When You’re Too Fatigued to Feel Violated

When You’re Too Fatigued to Feel Violated May 14, 2018

I suppose I’m lucky that getting groped at belly dance gigs is so rare that it surprises me when it happens. But when I’m too tired to care, that’s probably a bad sign.

One of my typical restaurant gig costumes. Which somehow apparently invites groping?

This semester has left me in such a state of burnout that I’m experiencing compassion fatigue much like activists do… which is troubling, when the contested site is my own body.

See, I take on a lot of gigs as a belly dance soloist, in addition to performing with my troupe Indy Tribal. Dancing as a soloist at restaurants and hookah bars is fun because it lets me experiment with costuming, music, movement, and props outside the usual American Tribal Style® structure, and I get to play with stuff more in the fusion realm (for example, I recently discovered the song “Myth” by Tsar B (Youtube link here) and fell in love with it, so I was able to dance to it at a hookah bar, when it’s not normally something I’d pull out during an ATS gig). It’s fun to interact with the patrons, get them up to dance with me, and show off the skills I’ve attained in 20+ years of dance experience.

But sometimes I get those nasty reminders that some people view a belly dancer’s body as a sexual object.

I’ve tackled this topic before, pondering whether if someone can’t respect me as a belly dancer, can they respect me at all. I doubt the guy who groped me during a recent performance would have done so if I were in non-belly-dance clothing on the street, and yet I fail to understand how being in costume invites that kind of touch (reminder: victim-blaming comments won’t be tolerated here).

So, I got groped at a gig. It was brief, I pulled away, angrily clacked a finger cymbal in front of the guy’s face, and moved on with my set. It was unpleasant, obviously not the worst violation ever, but still an icky reminder that some people don’t see consent the same way I (and most feminists, and most decent humans) do.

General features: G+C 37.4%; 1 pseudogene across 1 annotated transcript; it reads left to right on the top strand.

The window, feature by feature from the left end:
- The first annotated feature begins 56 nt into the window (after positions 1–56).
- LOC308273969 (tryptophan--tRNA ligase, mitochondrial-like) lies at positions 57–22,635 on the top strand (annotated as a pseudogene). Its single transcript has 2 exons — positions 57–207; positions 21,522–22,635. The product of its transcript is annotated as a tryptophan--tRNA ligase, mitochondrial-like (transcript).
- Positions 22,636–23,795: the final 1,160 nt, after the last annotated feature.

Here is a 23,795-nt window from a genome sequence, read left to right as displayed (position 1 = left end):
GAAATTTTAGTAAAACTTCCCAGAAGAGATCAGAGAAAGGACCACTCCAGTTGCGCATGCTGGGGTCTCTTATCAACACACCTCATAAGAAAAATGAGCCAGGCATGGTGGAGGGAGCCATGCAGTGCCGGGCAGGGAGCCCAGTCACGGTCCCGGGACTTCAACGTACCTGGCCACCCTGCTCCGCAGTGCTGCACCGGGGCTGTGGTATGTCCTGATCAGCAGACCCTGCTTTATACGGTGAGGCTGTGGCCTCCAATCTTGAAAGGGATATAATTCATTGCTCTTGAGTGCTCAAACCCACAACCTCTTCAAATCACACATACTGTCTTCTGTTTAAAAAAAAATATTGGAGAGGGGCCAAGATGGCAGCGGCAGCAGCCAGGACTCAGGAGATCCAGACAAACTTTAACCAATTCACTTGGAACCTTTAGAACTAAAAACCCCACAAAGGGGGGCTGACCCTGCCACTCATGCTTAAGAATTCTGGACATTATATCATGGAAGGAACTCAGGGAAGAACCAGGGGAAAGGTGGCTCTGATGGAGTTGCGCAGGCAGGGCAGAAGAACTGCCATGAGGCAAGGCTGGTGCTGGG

The first thing that bothers me is that I didn’t have a good response prepared, since I wasn’t expecting it at all. The dude was at least smart enough to not pull that crap when I had my sword out (I’m not saying I would’ve stabbed him or anything). I don’t want to get the venue in trouble, or me in trouble, but I’m wondering if I could have “accidentally” knocked whatever beverage was on his table onto his lap, or stepped on his foot, or something like that. Repay a microaggression with a microaggression, ya know?

(having conferred with the management since then, I now know that if I report that someone inappropriately touched me, they’ll ask them to leave… so it’s good to know that I’ll be backed up here, because I’ve been disbelieved in other situations when reporting abuse, and that’s one of the worst feelings in the world)

The second thing that bothers me is how numb and blasé I feel about the whole thing. It almost doesn’t feel worth bothering with, which in itself bothers me.

This leads me to wonder: should we be bothered about every microaggression? Should we let every sexist act get under our skin? There’s something to be said for not letting the actions of assholes bug you, but at the same time, consent is important, and actions that transgress consent need to be called out and challenged.

I’ve written about the fear that women will use #MeToo as an excuse to respond hysterically to every tiny slight, and yes, I use “hysterically” deliberately here, to evoke its historical context of manipulating women’s self-confidence and belief in their ability to accurately report on their lived experience. Which is to say, obviously I don’t feel a need to call the police or file a lawsuit against a dude for groping me; c’mon, I’ve got a sense of perspective after all, which I think is what a lot of the backlash to #MeToo wants to blow out of proportion.

Anyway. I’m feeling a little less upset now that I’ve had time to process it. It helps to know that the management has my back, and that I had a bunch of friends at the venue who checked to see if I was okay right after. I could do with fewer reminders of the inevitable intrusions of rape culture in my life, though.

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